Claudia Exeler, the 29-year-old using AI to help Facebook track down hacked accounts
At 29, Claudia Exeler still feels like a newcomer to the industry.
Exeler got her Masters in computer science in Potsdam, Germany. The move from high school to university was a culture shock for her.
“I had a lot of female friends in high school and then that changed very much,” she said, remarking on the number of men on her course.
Facebook hired her straight out of university three years ago, and nine months ago she was promoted to manager on the Integrity Team. That translates to building systems which detect and fight some of the nastier behavior on Facebook — her first job there was training AI to look for hacked accounts.
A sexist exam
When Exeler was at university she didn’t come up against openly hostile behavior, but little things made her feel out of place as a woman.
She recalled one instance when an online sign-up to an exam automatically flashed up with a thank you message, which assumed the applicant’s title was “Mr.”
“That was ridiculous because it’s so easy to not put that in there,” she said, laughing. Things improved at Facebook, but Exeler said it still wasn’t easy.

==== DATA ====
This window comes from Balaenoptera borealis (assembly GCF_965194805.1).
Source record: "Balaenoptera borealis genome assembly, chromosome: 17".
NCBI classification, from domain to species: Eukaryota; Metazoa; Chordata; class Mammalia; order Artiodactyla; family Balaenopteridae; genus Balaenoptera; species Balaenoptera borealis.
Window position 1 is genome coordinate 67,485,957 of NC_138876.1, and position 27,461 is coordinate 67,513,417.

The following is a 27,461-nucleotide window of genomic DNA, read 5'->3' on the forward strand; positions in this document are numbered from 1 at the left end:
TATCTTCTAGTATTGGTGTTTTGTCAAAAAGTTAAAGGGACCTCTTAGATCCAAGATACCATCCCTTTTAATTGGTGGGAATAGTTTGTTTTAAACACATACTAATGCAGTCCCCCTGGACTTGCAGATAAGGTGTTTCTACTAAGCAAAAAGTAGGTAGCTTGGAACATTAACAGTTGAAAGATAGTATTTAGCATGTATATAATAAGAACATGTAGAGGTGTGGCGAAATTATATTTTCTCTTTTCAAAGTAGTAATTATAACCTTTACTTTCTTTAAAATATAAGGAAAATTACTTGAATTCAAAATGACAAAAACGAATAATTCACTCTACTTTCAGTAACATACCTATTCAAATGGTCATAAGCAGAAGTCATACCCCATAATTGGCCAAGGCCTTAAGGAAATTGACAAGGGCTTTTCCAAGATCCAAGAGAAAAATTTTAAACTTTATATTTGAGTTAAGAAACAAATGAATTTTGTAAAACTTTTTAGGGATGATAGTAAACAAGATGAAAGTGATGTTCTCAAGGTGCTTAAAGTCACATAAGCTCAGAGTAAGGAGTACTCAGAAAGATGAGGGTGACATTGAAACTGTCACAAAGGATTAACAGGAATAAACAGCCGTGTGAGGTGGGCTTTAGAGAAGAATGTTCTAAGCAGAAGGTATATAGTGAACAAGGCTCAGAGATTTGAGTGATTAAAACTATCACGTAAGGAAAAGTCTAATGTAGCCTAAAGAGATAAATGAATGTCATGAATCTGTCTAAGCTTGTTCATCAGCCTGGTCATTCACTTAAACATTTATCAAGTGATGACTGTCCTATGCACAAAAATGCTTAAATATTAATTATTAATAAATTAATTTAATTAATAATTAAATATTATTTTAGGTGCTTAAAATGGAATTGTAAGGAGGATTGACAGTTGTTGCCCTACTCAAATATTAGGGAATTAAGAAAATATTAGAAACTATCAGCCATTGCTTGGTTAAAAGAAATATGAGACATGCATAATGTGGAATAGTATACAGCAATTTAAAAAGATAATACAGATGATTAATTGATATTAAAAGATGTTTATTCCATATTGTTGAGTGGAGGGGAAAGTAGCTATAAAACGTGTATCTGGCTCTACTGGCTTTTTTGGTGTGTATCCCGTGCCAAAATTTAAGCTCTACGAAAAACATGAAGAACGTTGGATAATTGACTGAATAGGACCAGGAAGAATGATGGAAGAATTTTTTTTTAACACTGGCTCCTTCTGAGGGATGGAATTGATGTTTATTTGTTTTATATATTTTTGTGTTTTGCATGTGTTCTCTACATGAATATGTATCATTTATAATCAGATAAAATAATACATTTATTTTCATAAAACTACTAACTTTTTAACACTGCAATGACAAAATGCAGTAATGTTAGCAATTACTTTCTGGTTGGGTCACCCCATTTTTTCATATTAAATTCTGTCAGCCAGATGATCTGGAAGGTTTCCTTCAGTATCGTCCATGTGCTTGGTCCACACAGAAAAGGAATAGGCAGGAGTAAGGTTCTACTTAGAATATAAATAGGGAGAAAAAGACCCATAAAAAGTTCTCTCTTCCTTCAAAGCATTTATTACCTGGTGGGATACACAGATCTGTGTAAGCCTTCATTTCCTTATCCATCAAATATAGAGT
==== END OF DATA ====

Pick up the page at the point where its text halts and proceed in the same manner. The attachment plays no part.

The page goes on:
“I think the largest problem was me kind of looking for role models and struggling to identify with the people around me that I saw being really successful,” she said.
“For example, I don’t spend a lot of time thinking and reading about tech and all of these things outside of work. I like sports and lots of different things, I’ve never done any coding projects for fun.”
Once she figured out she could be good at her job without spending every waking moment geeking out on tech, Exeler relaxed into her role a bit more.
In addition to her day-to-day engineering work, Exeler has taken part in an internal project training up women to do public speaking. “I think we’re seeing good trends and we’re seeing the work that we do — the work that I do personally — pay off.”
She agrees that tech has a pipeline problem with too few women graduates, but she also points to the industry’s poor retention of female workers.
“Some of the internships I did — I wouldn’t have wanted to work there because it wasn’t really an environment where I felt I could really be who I want to be,” she reflected.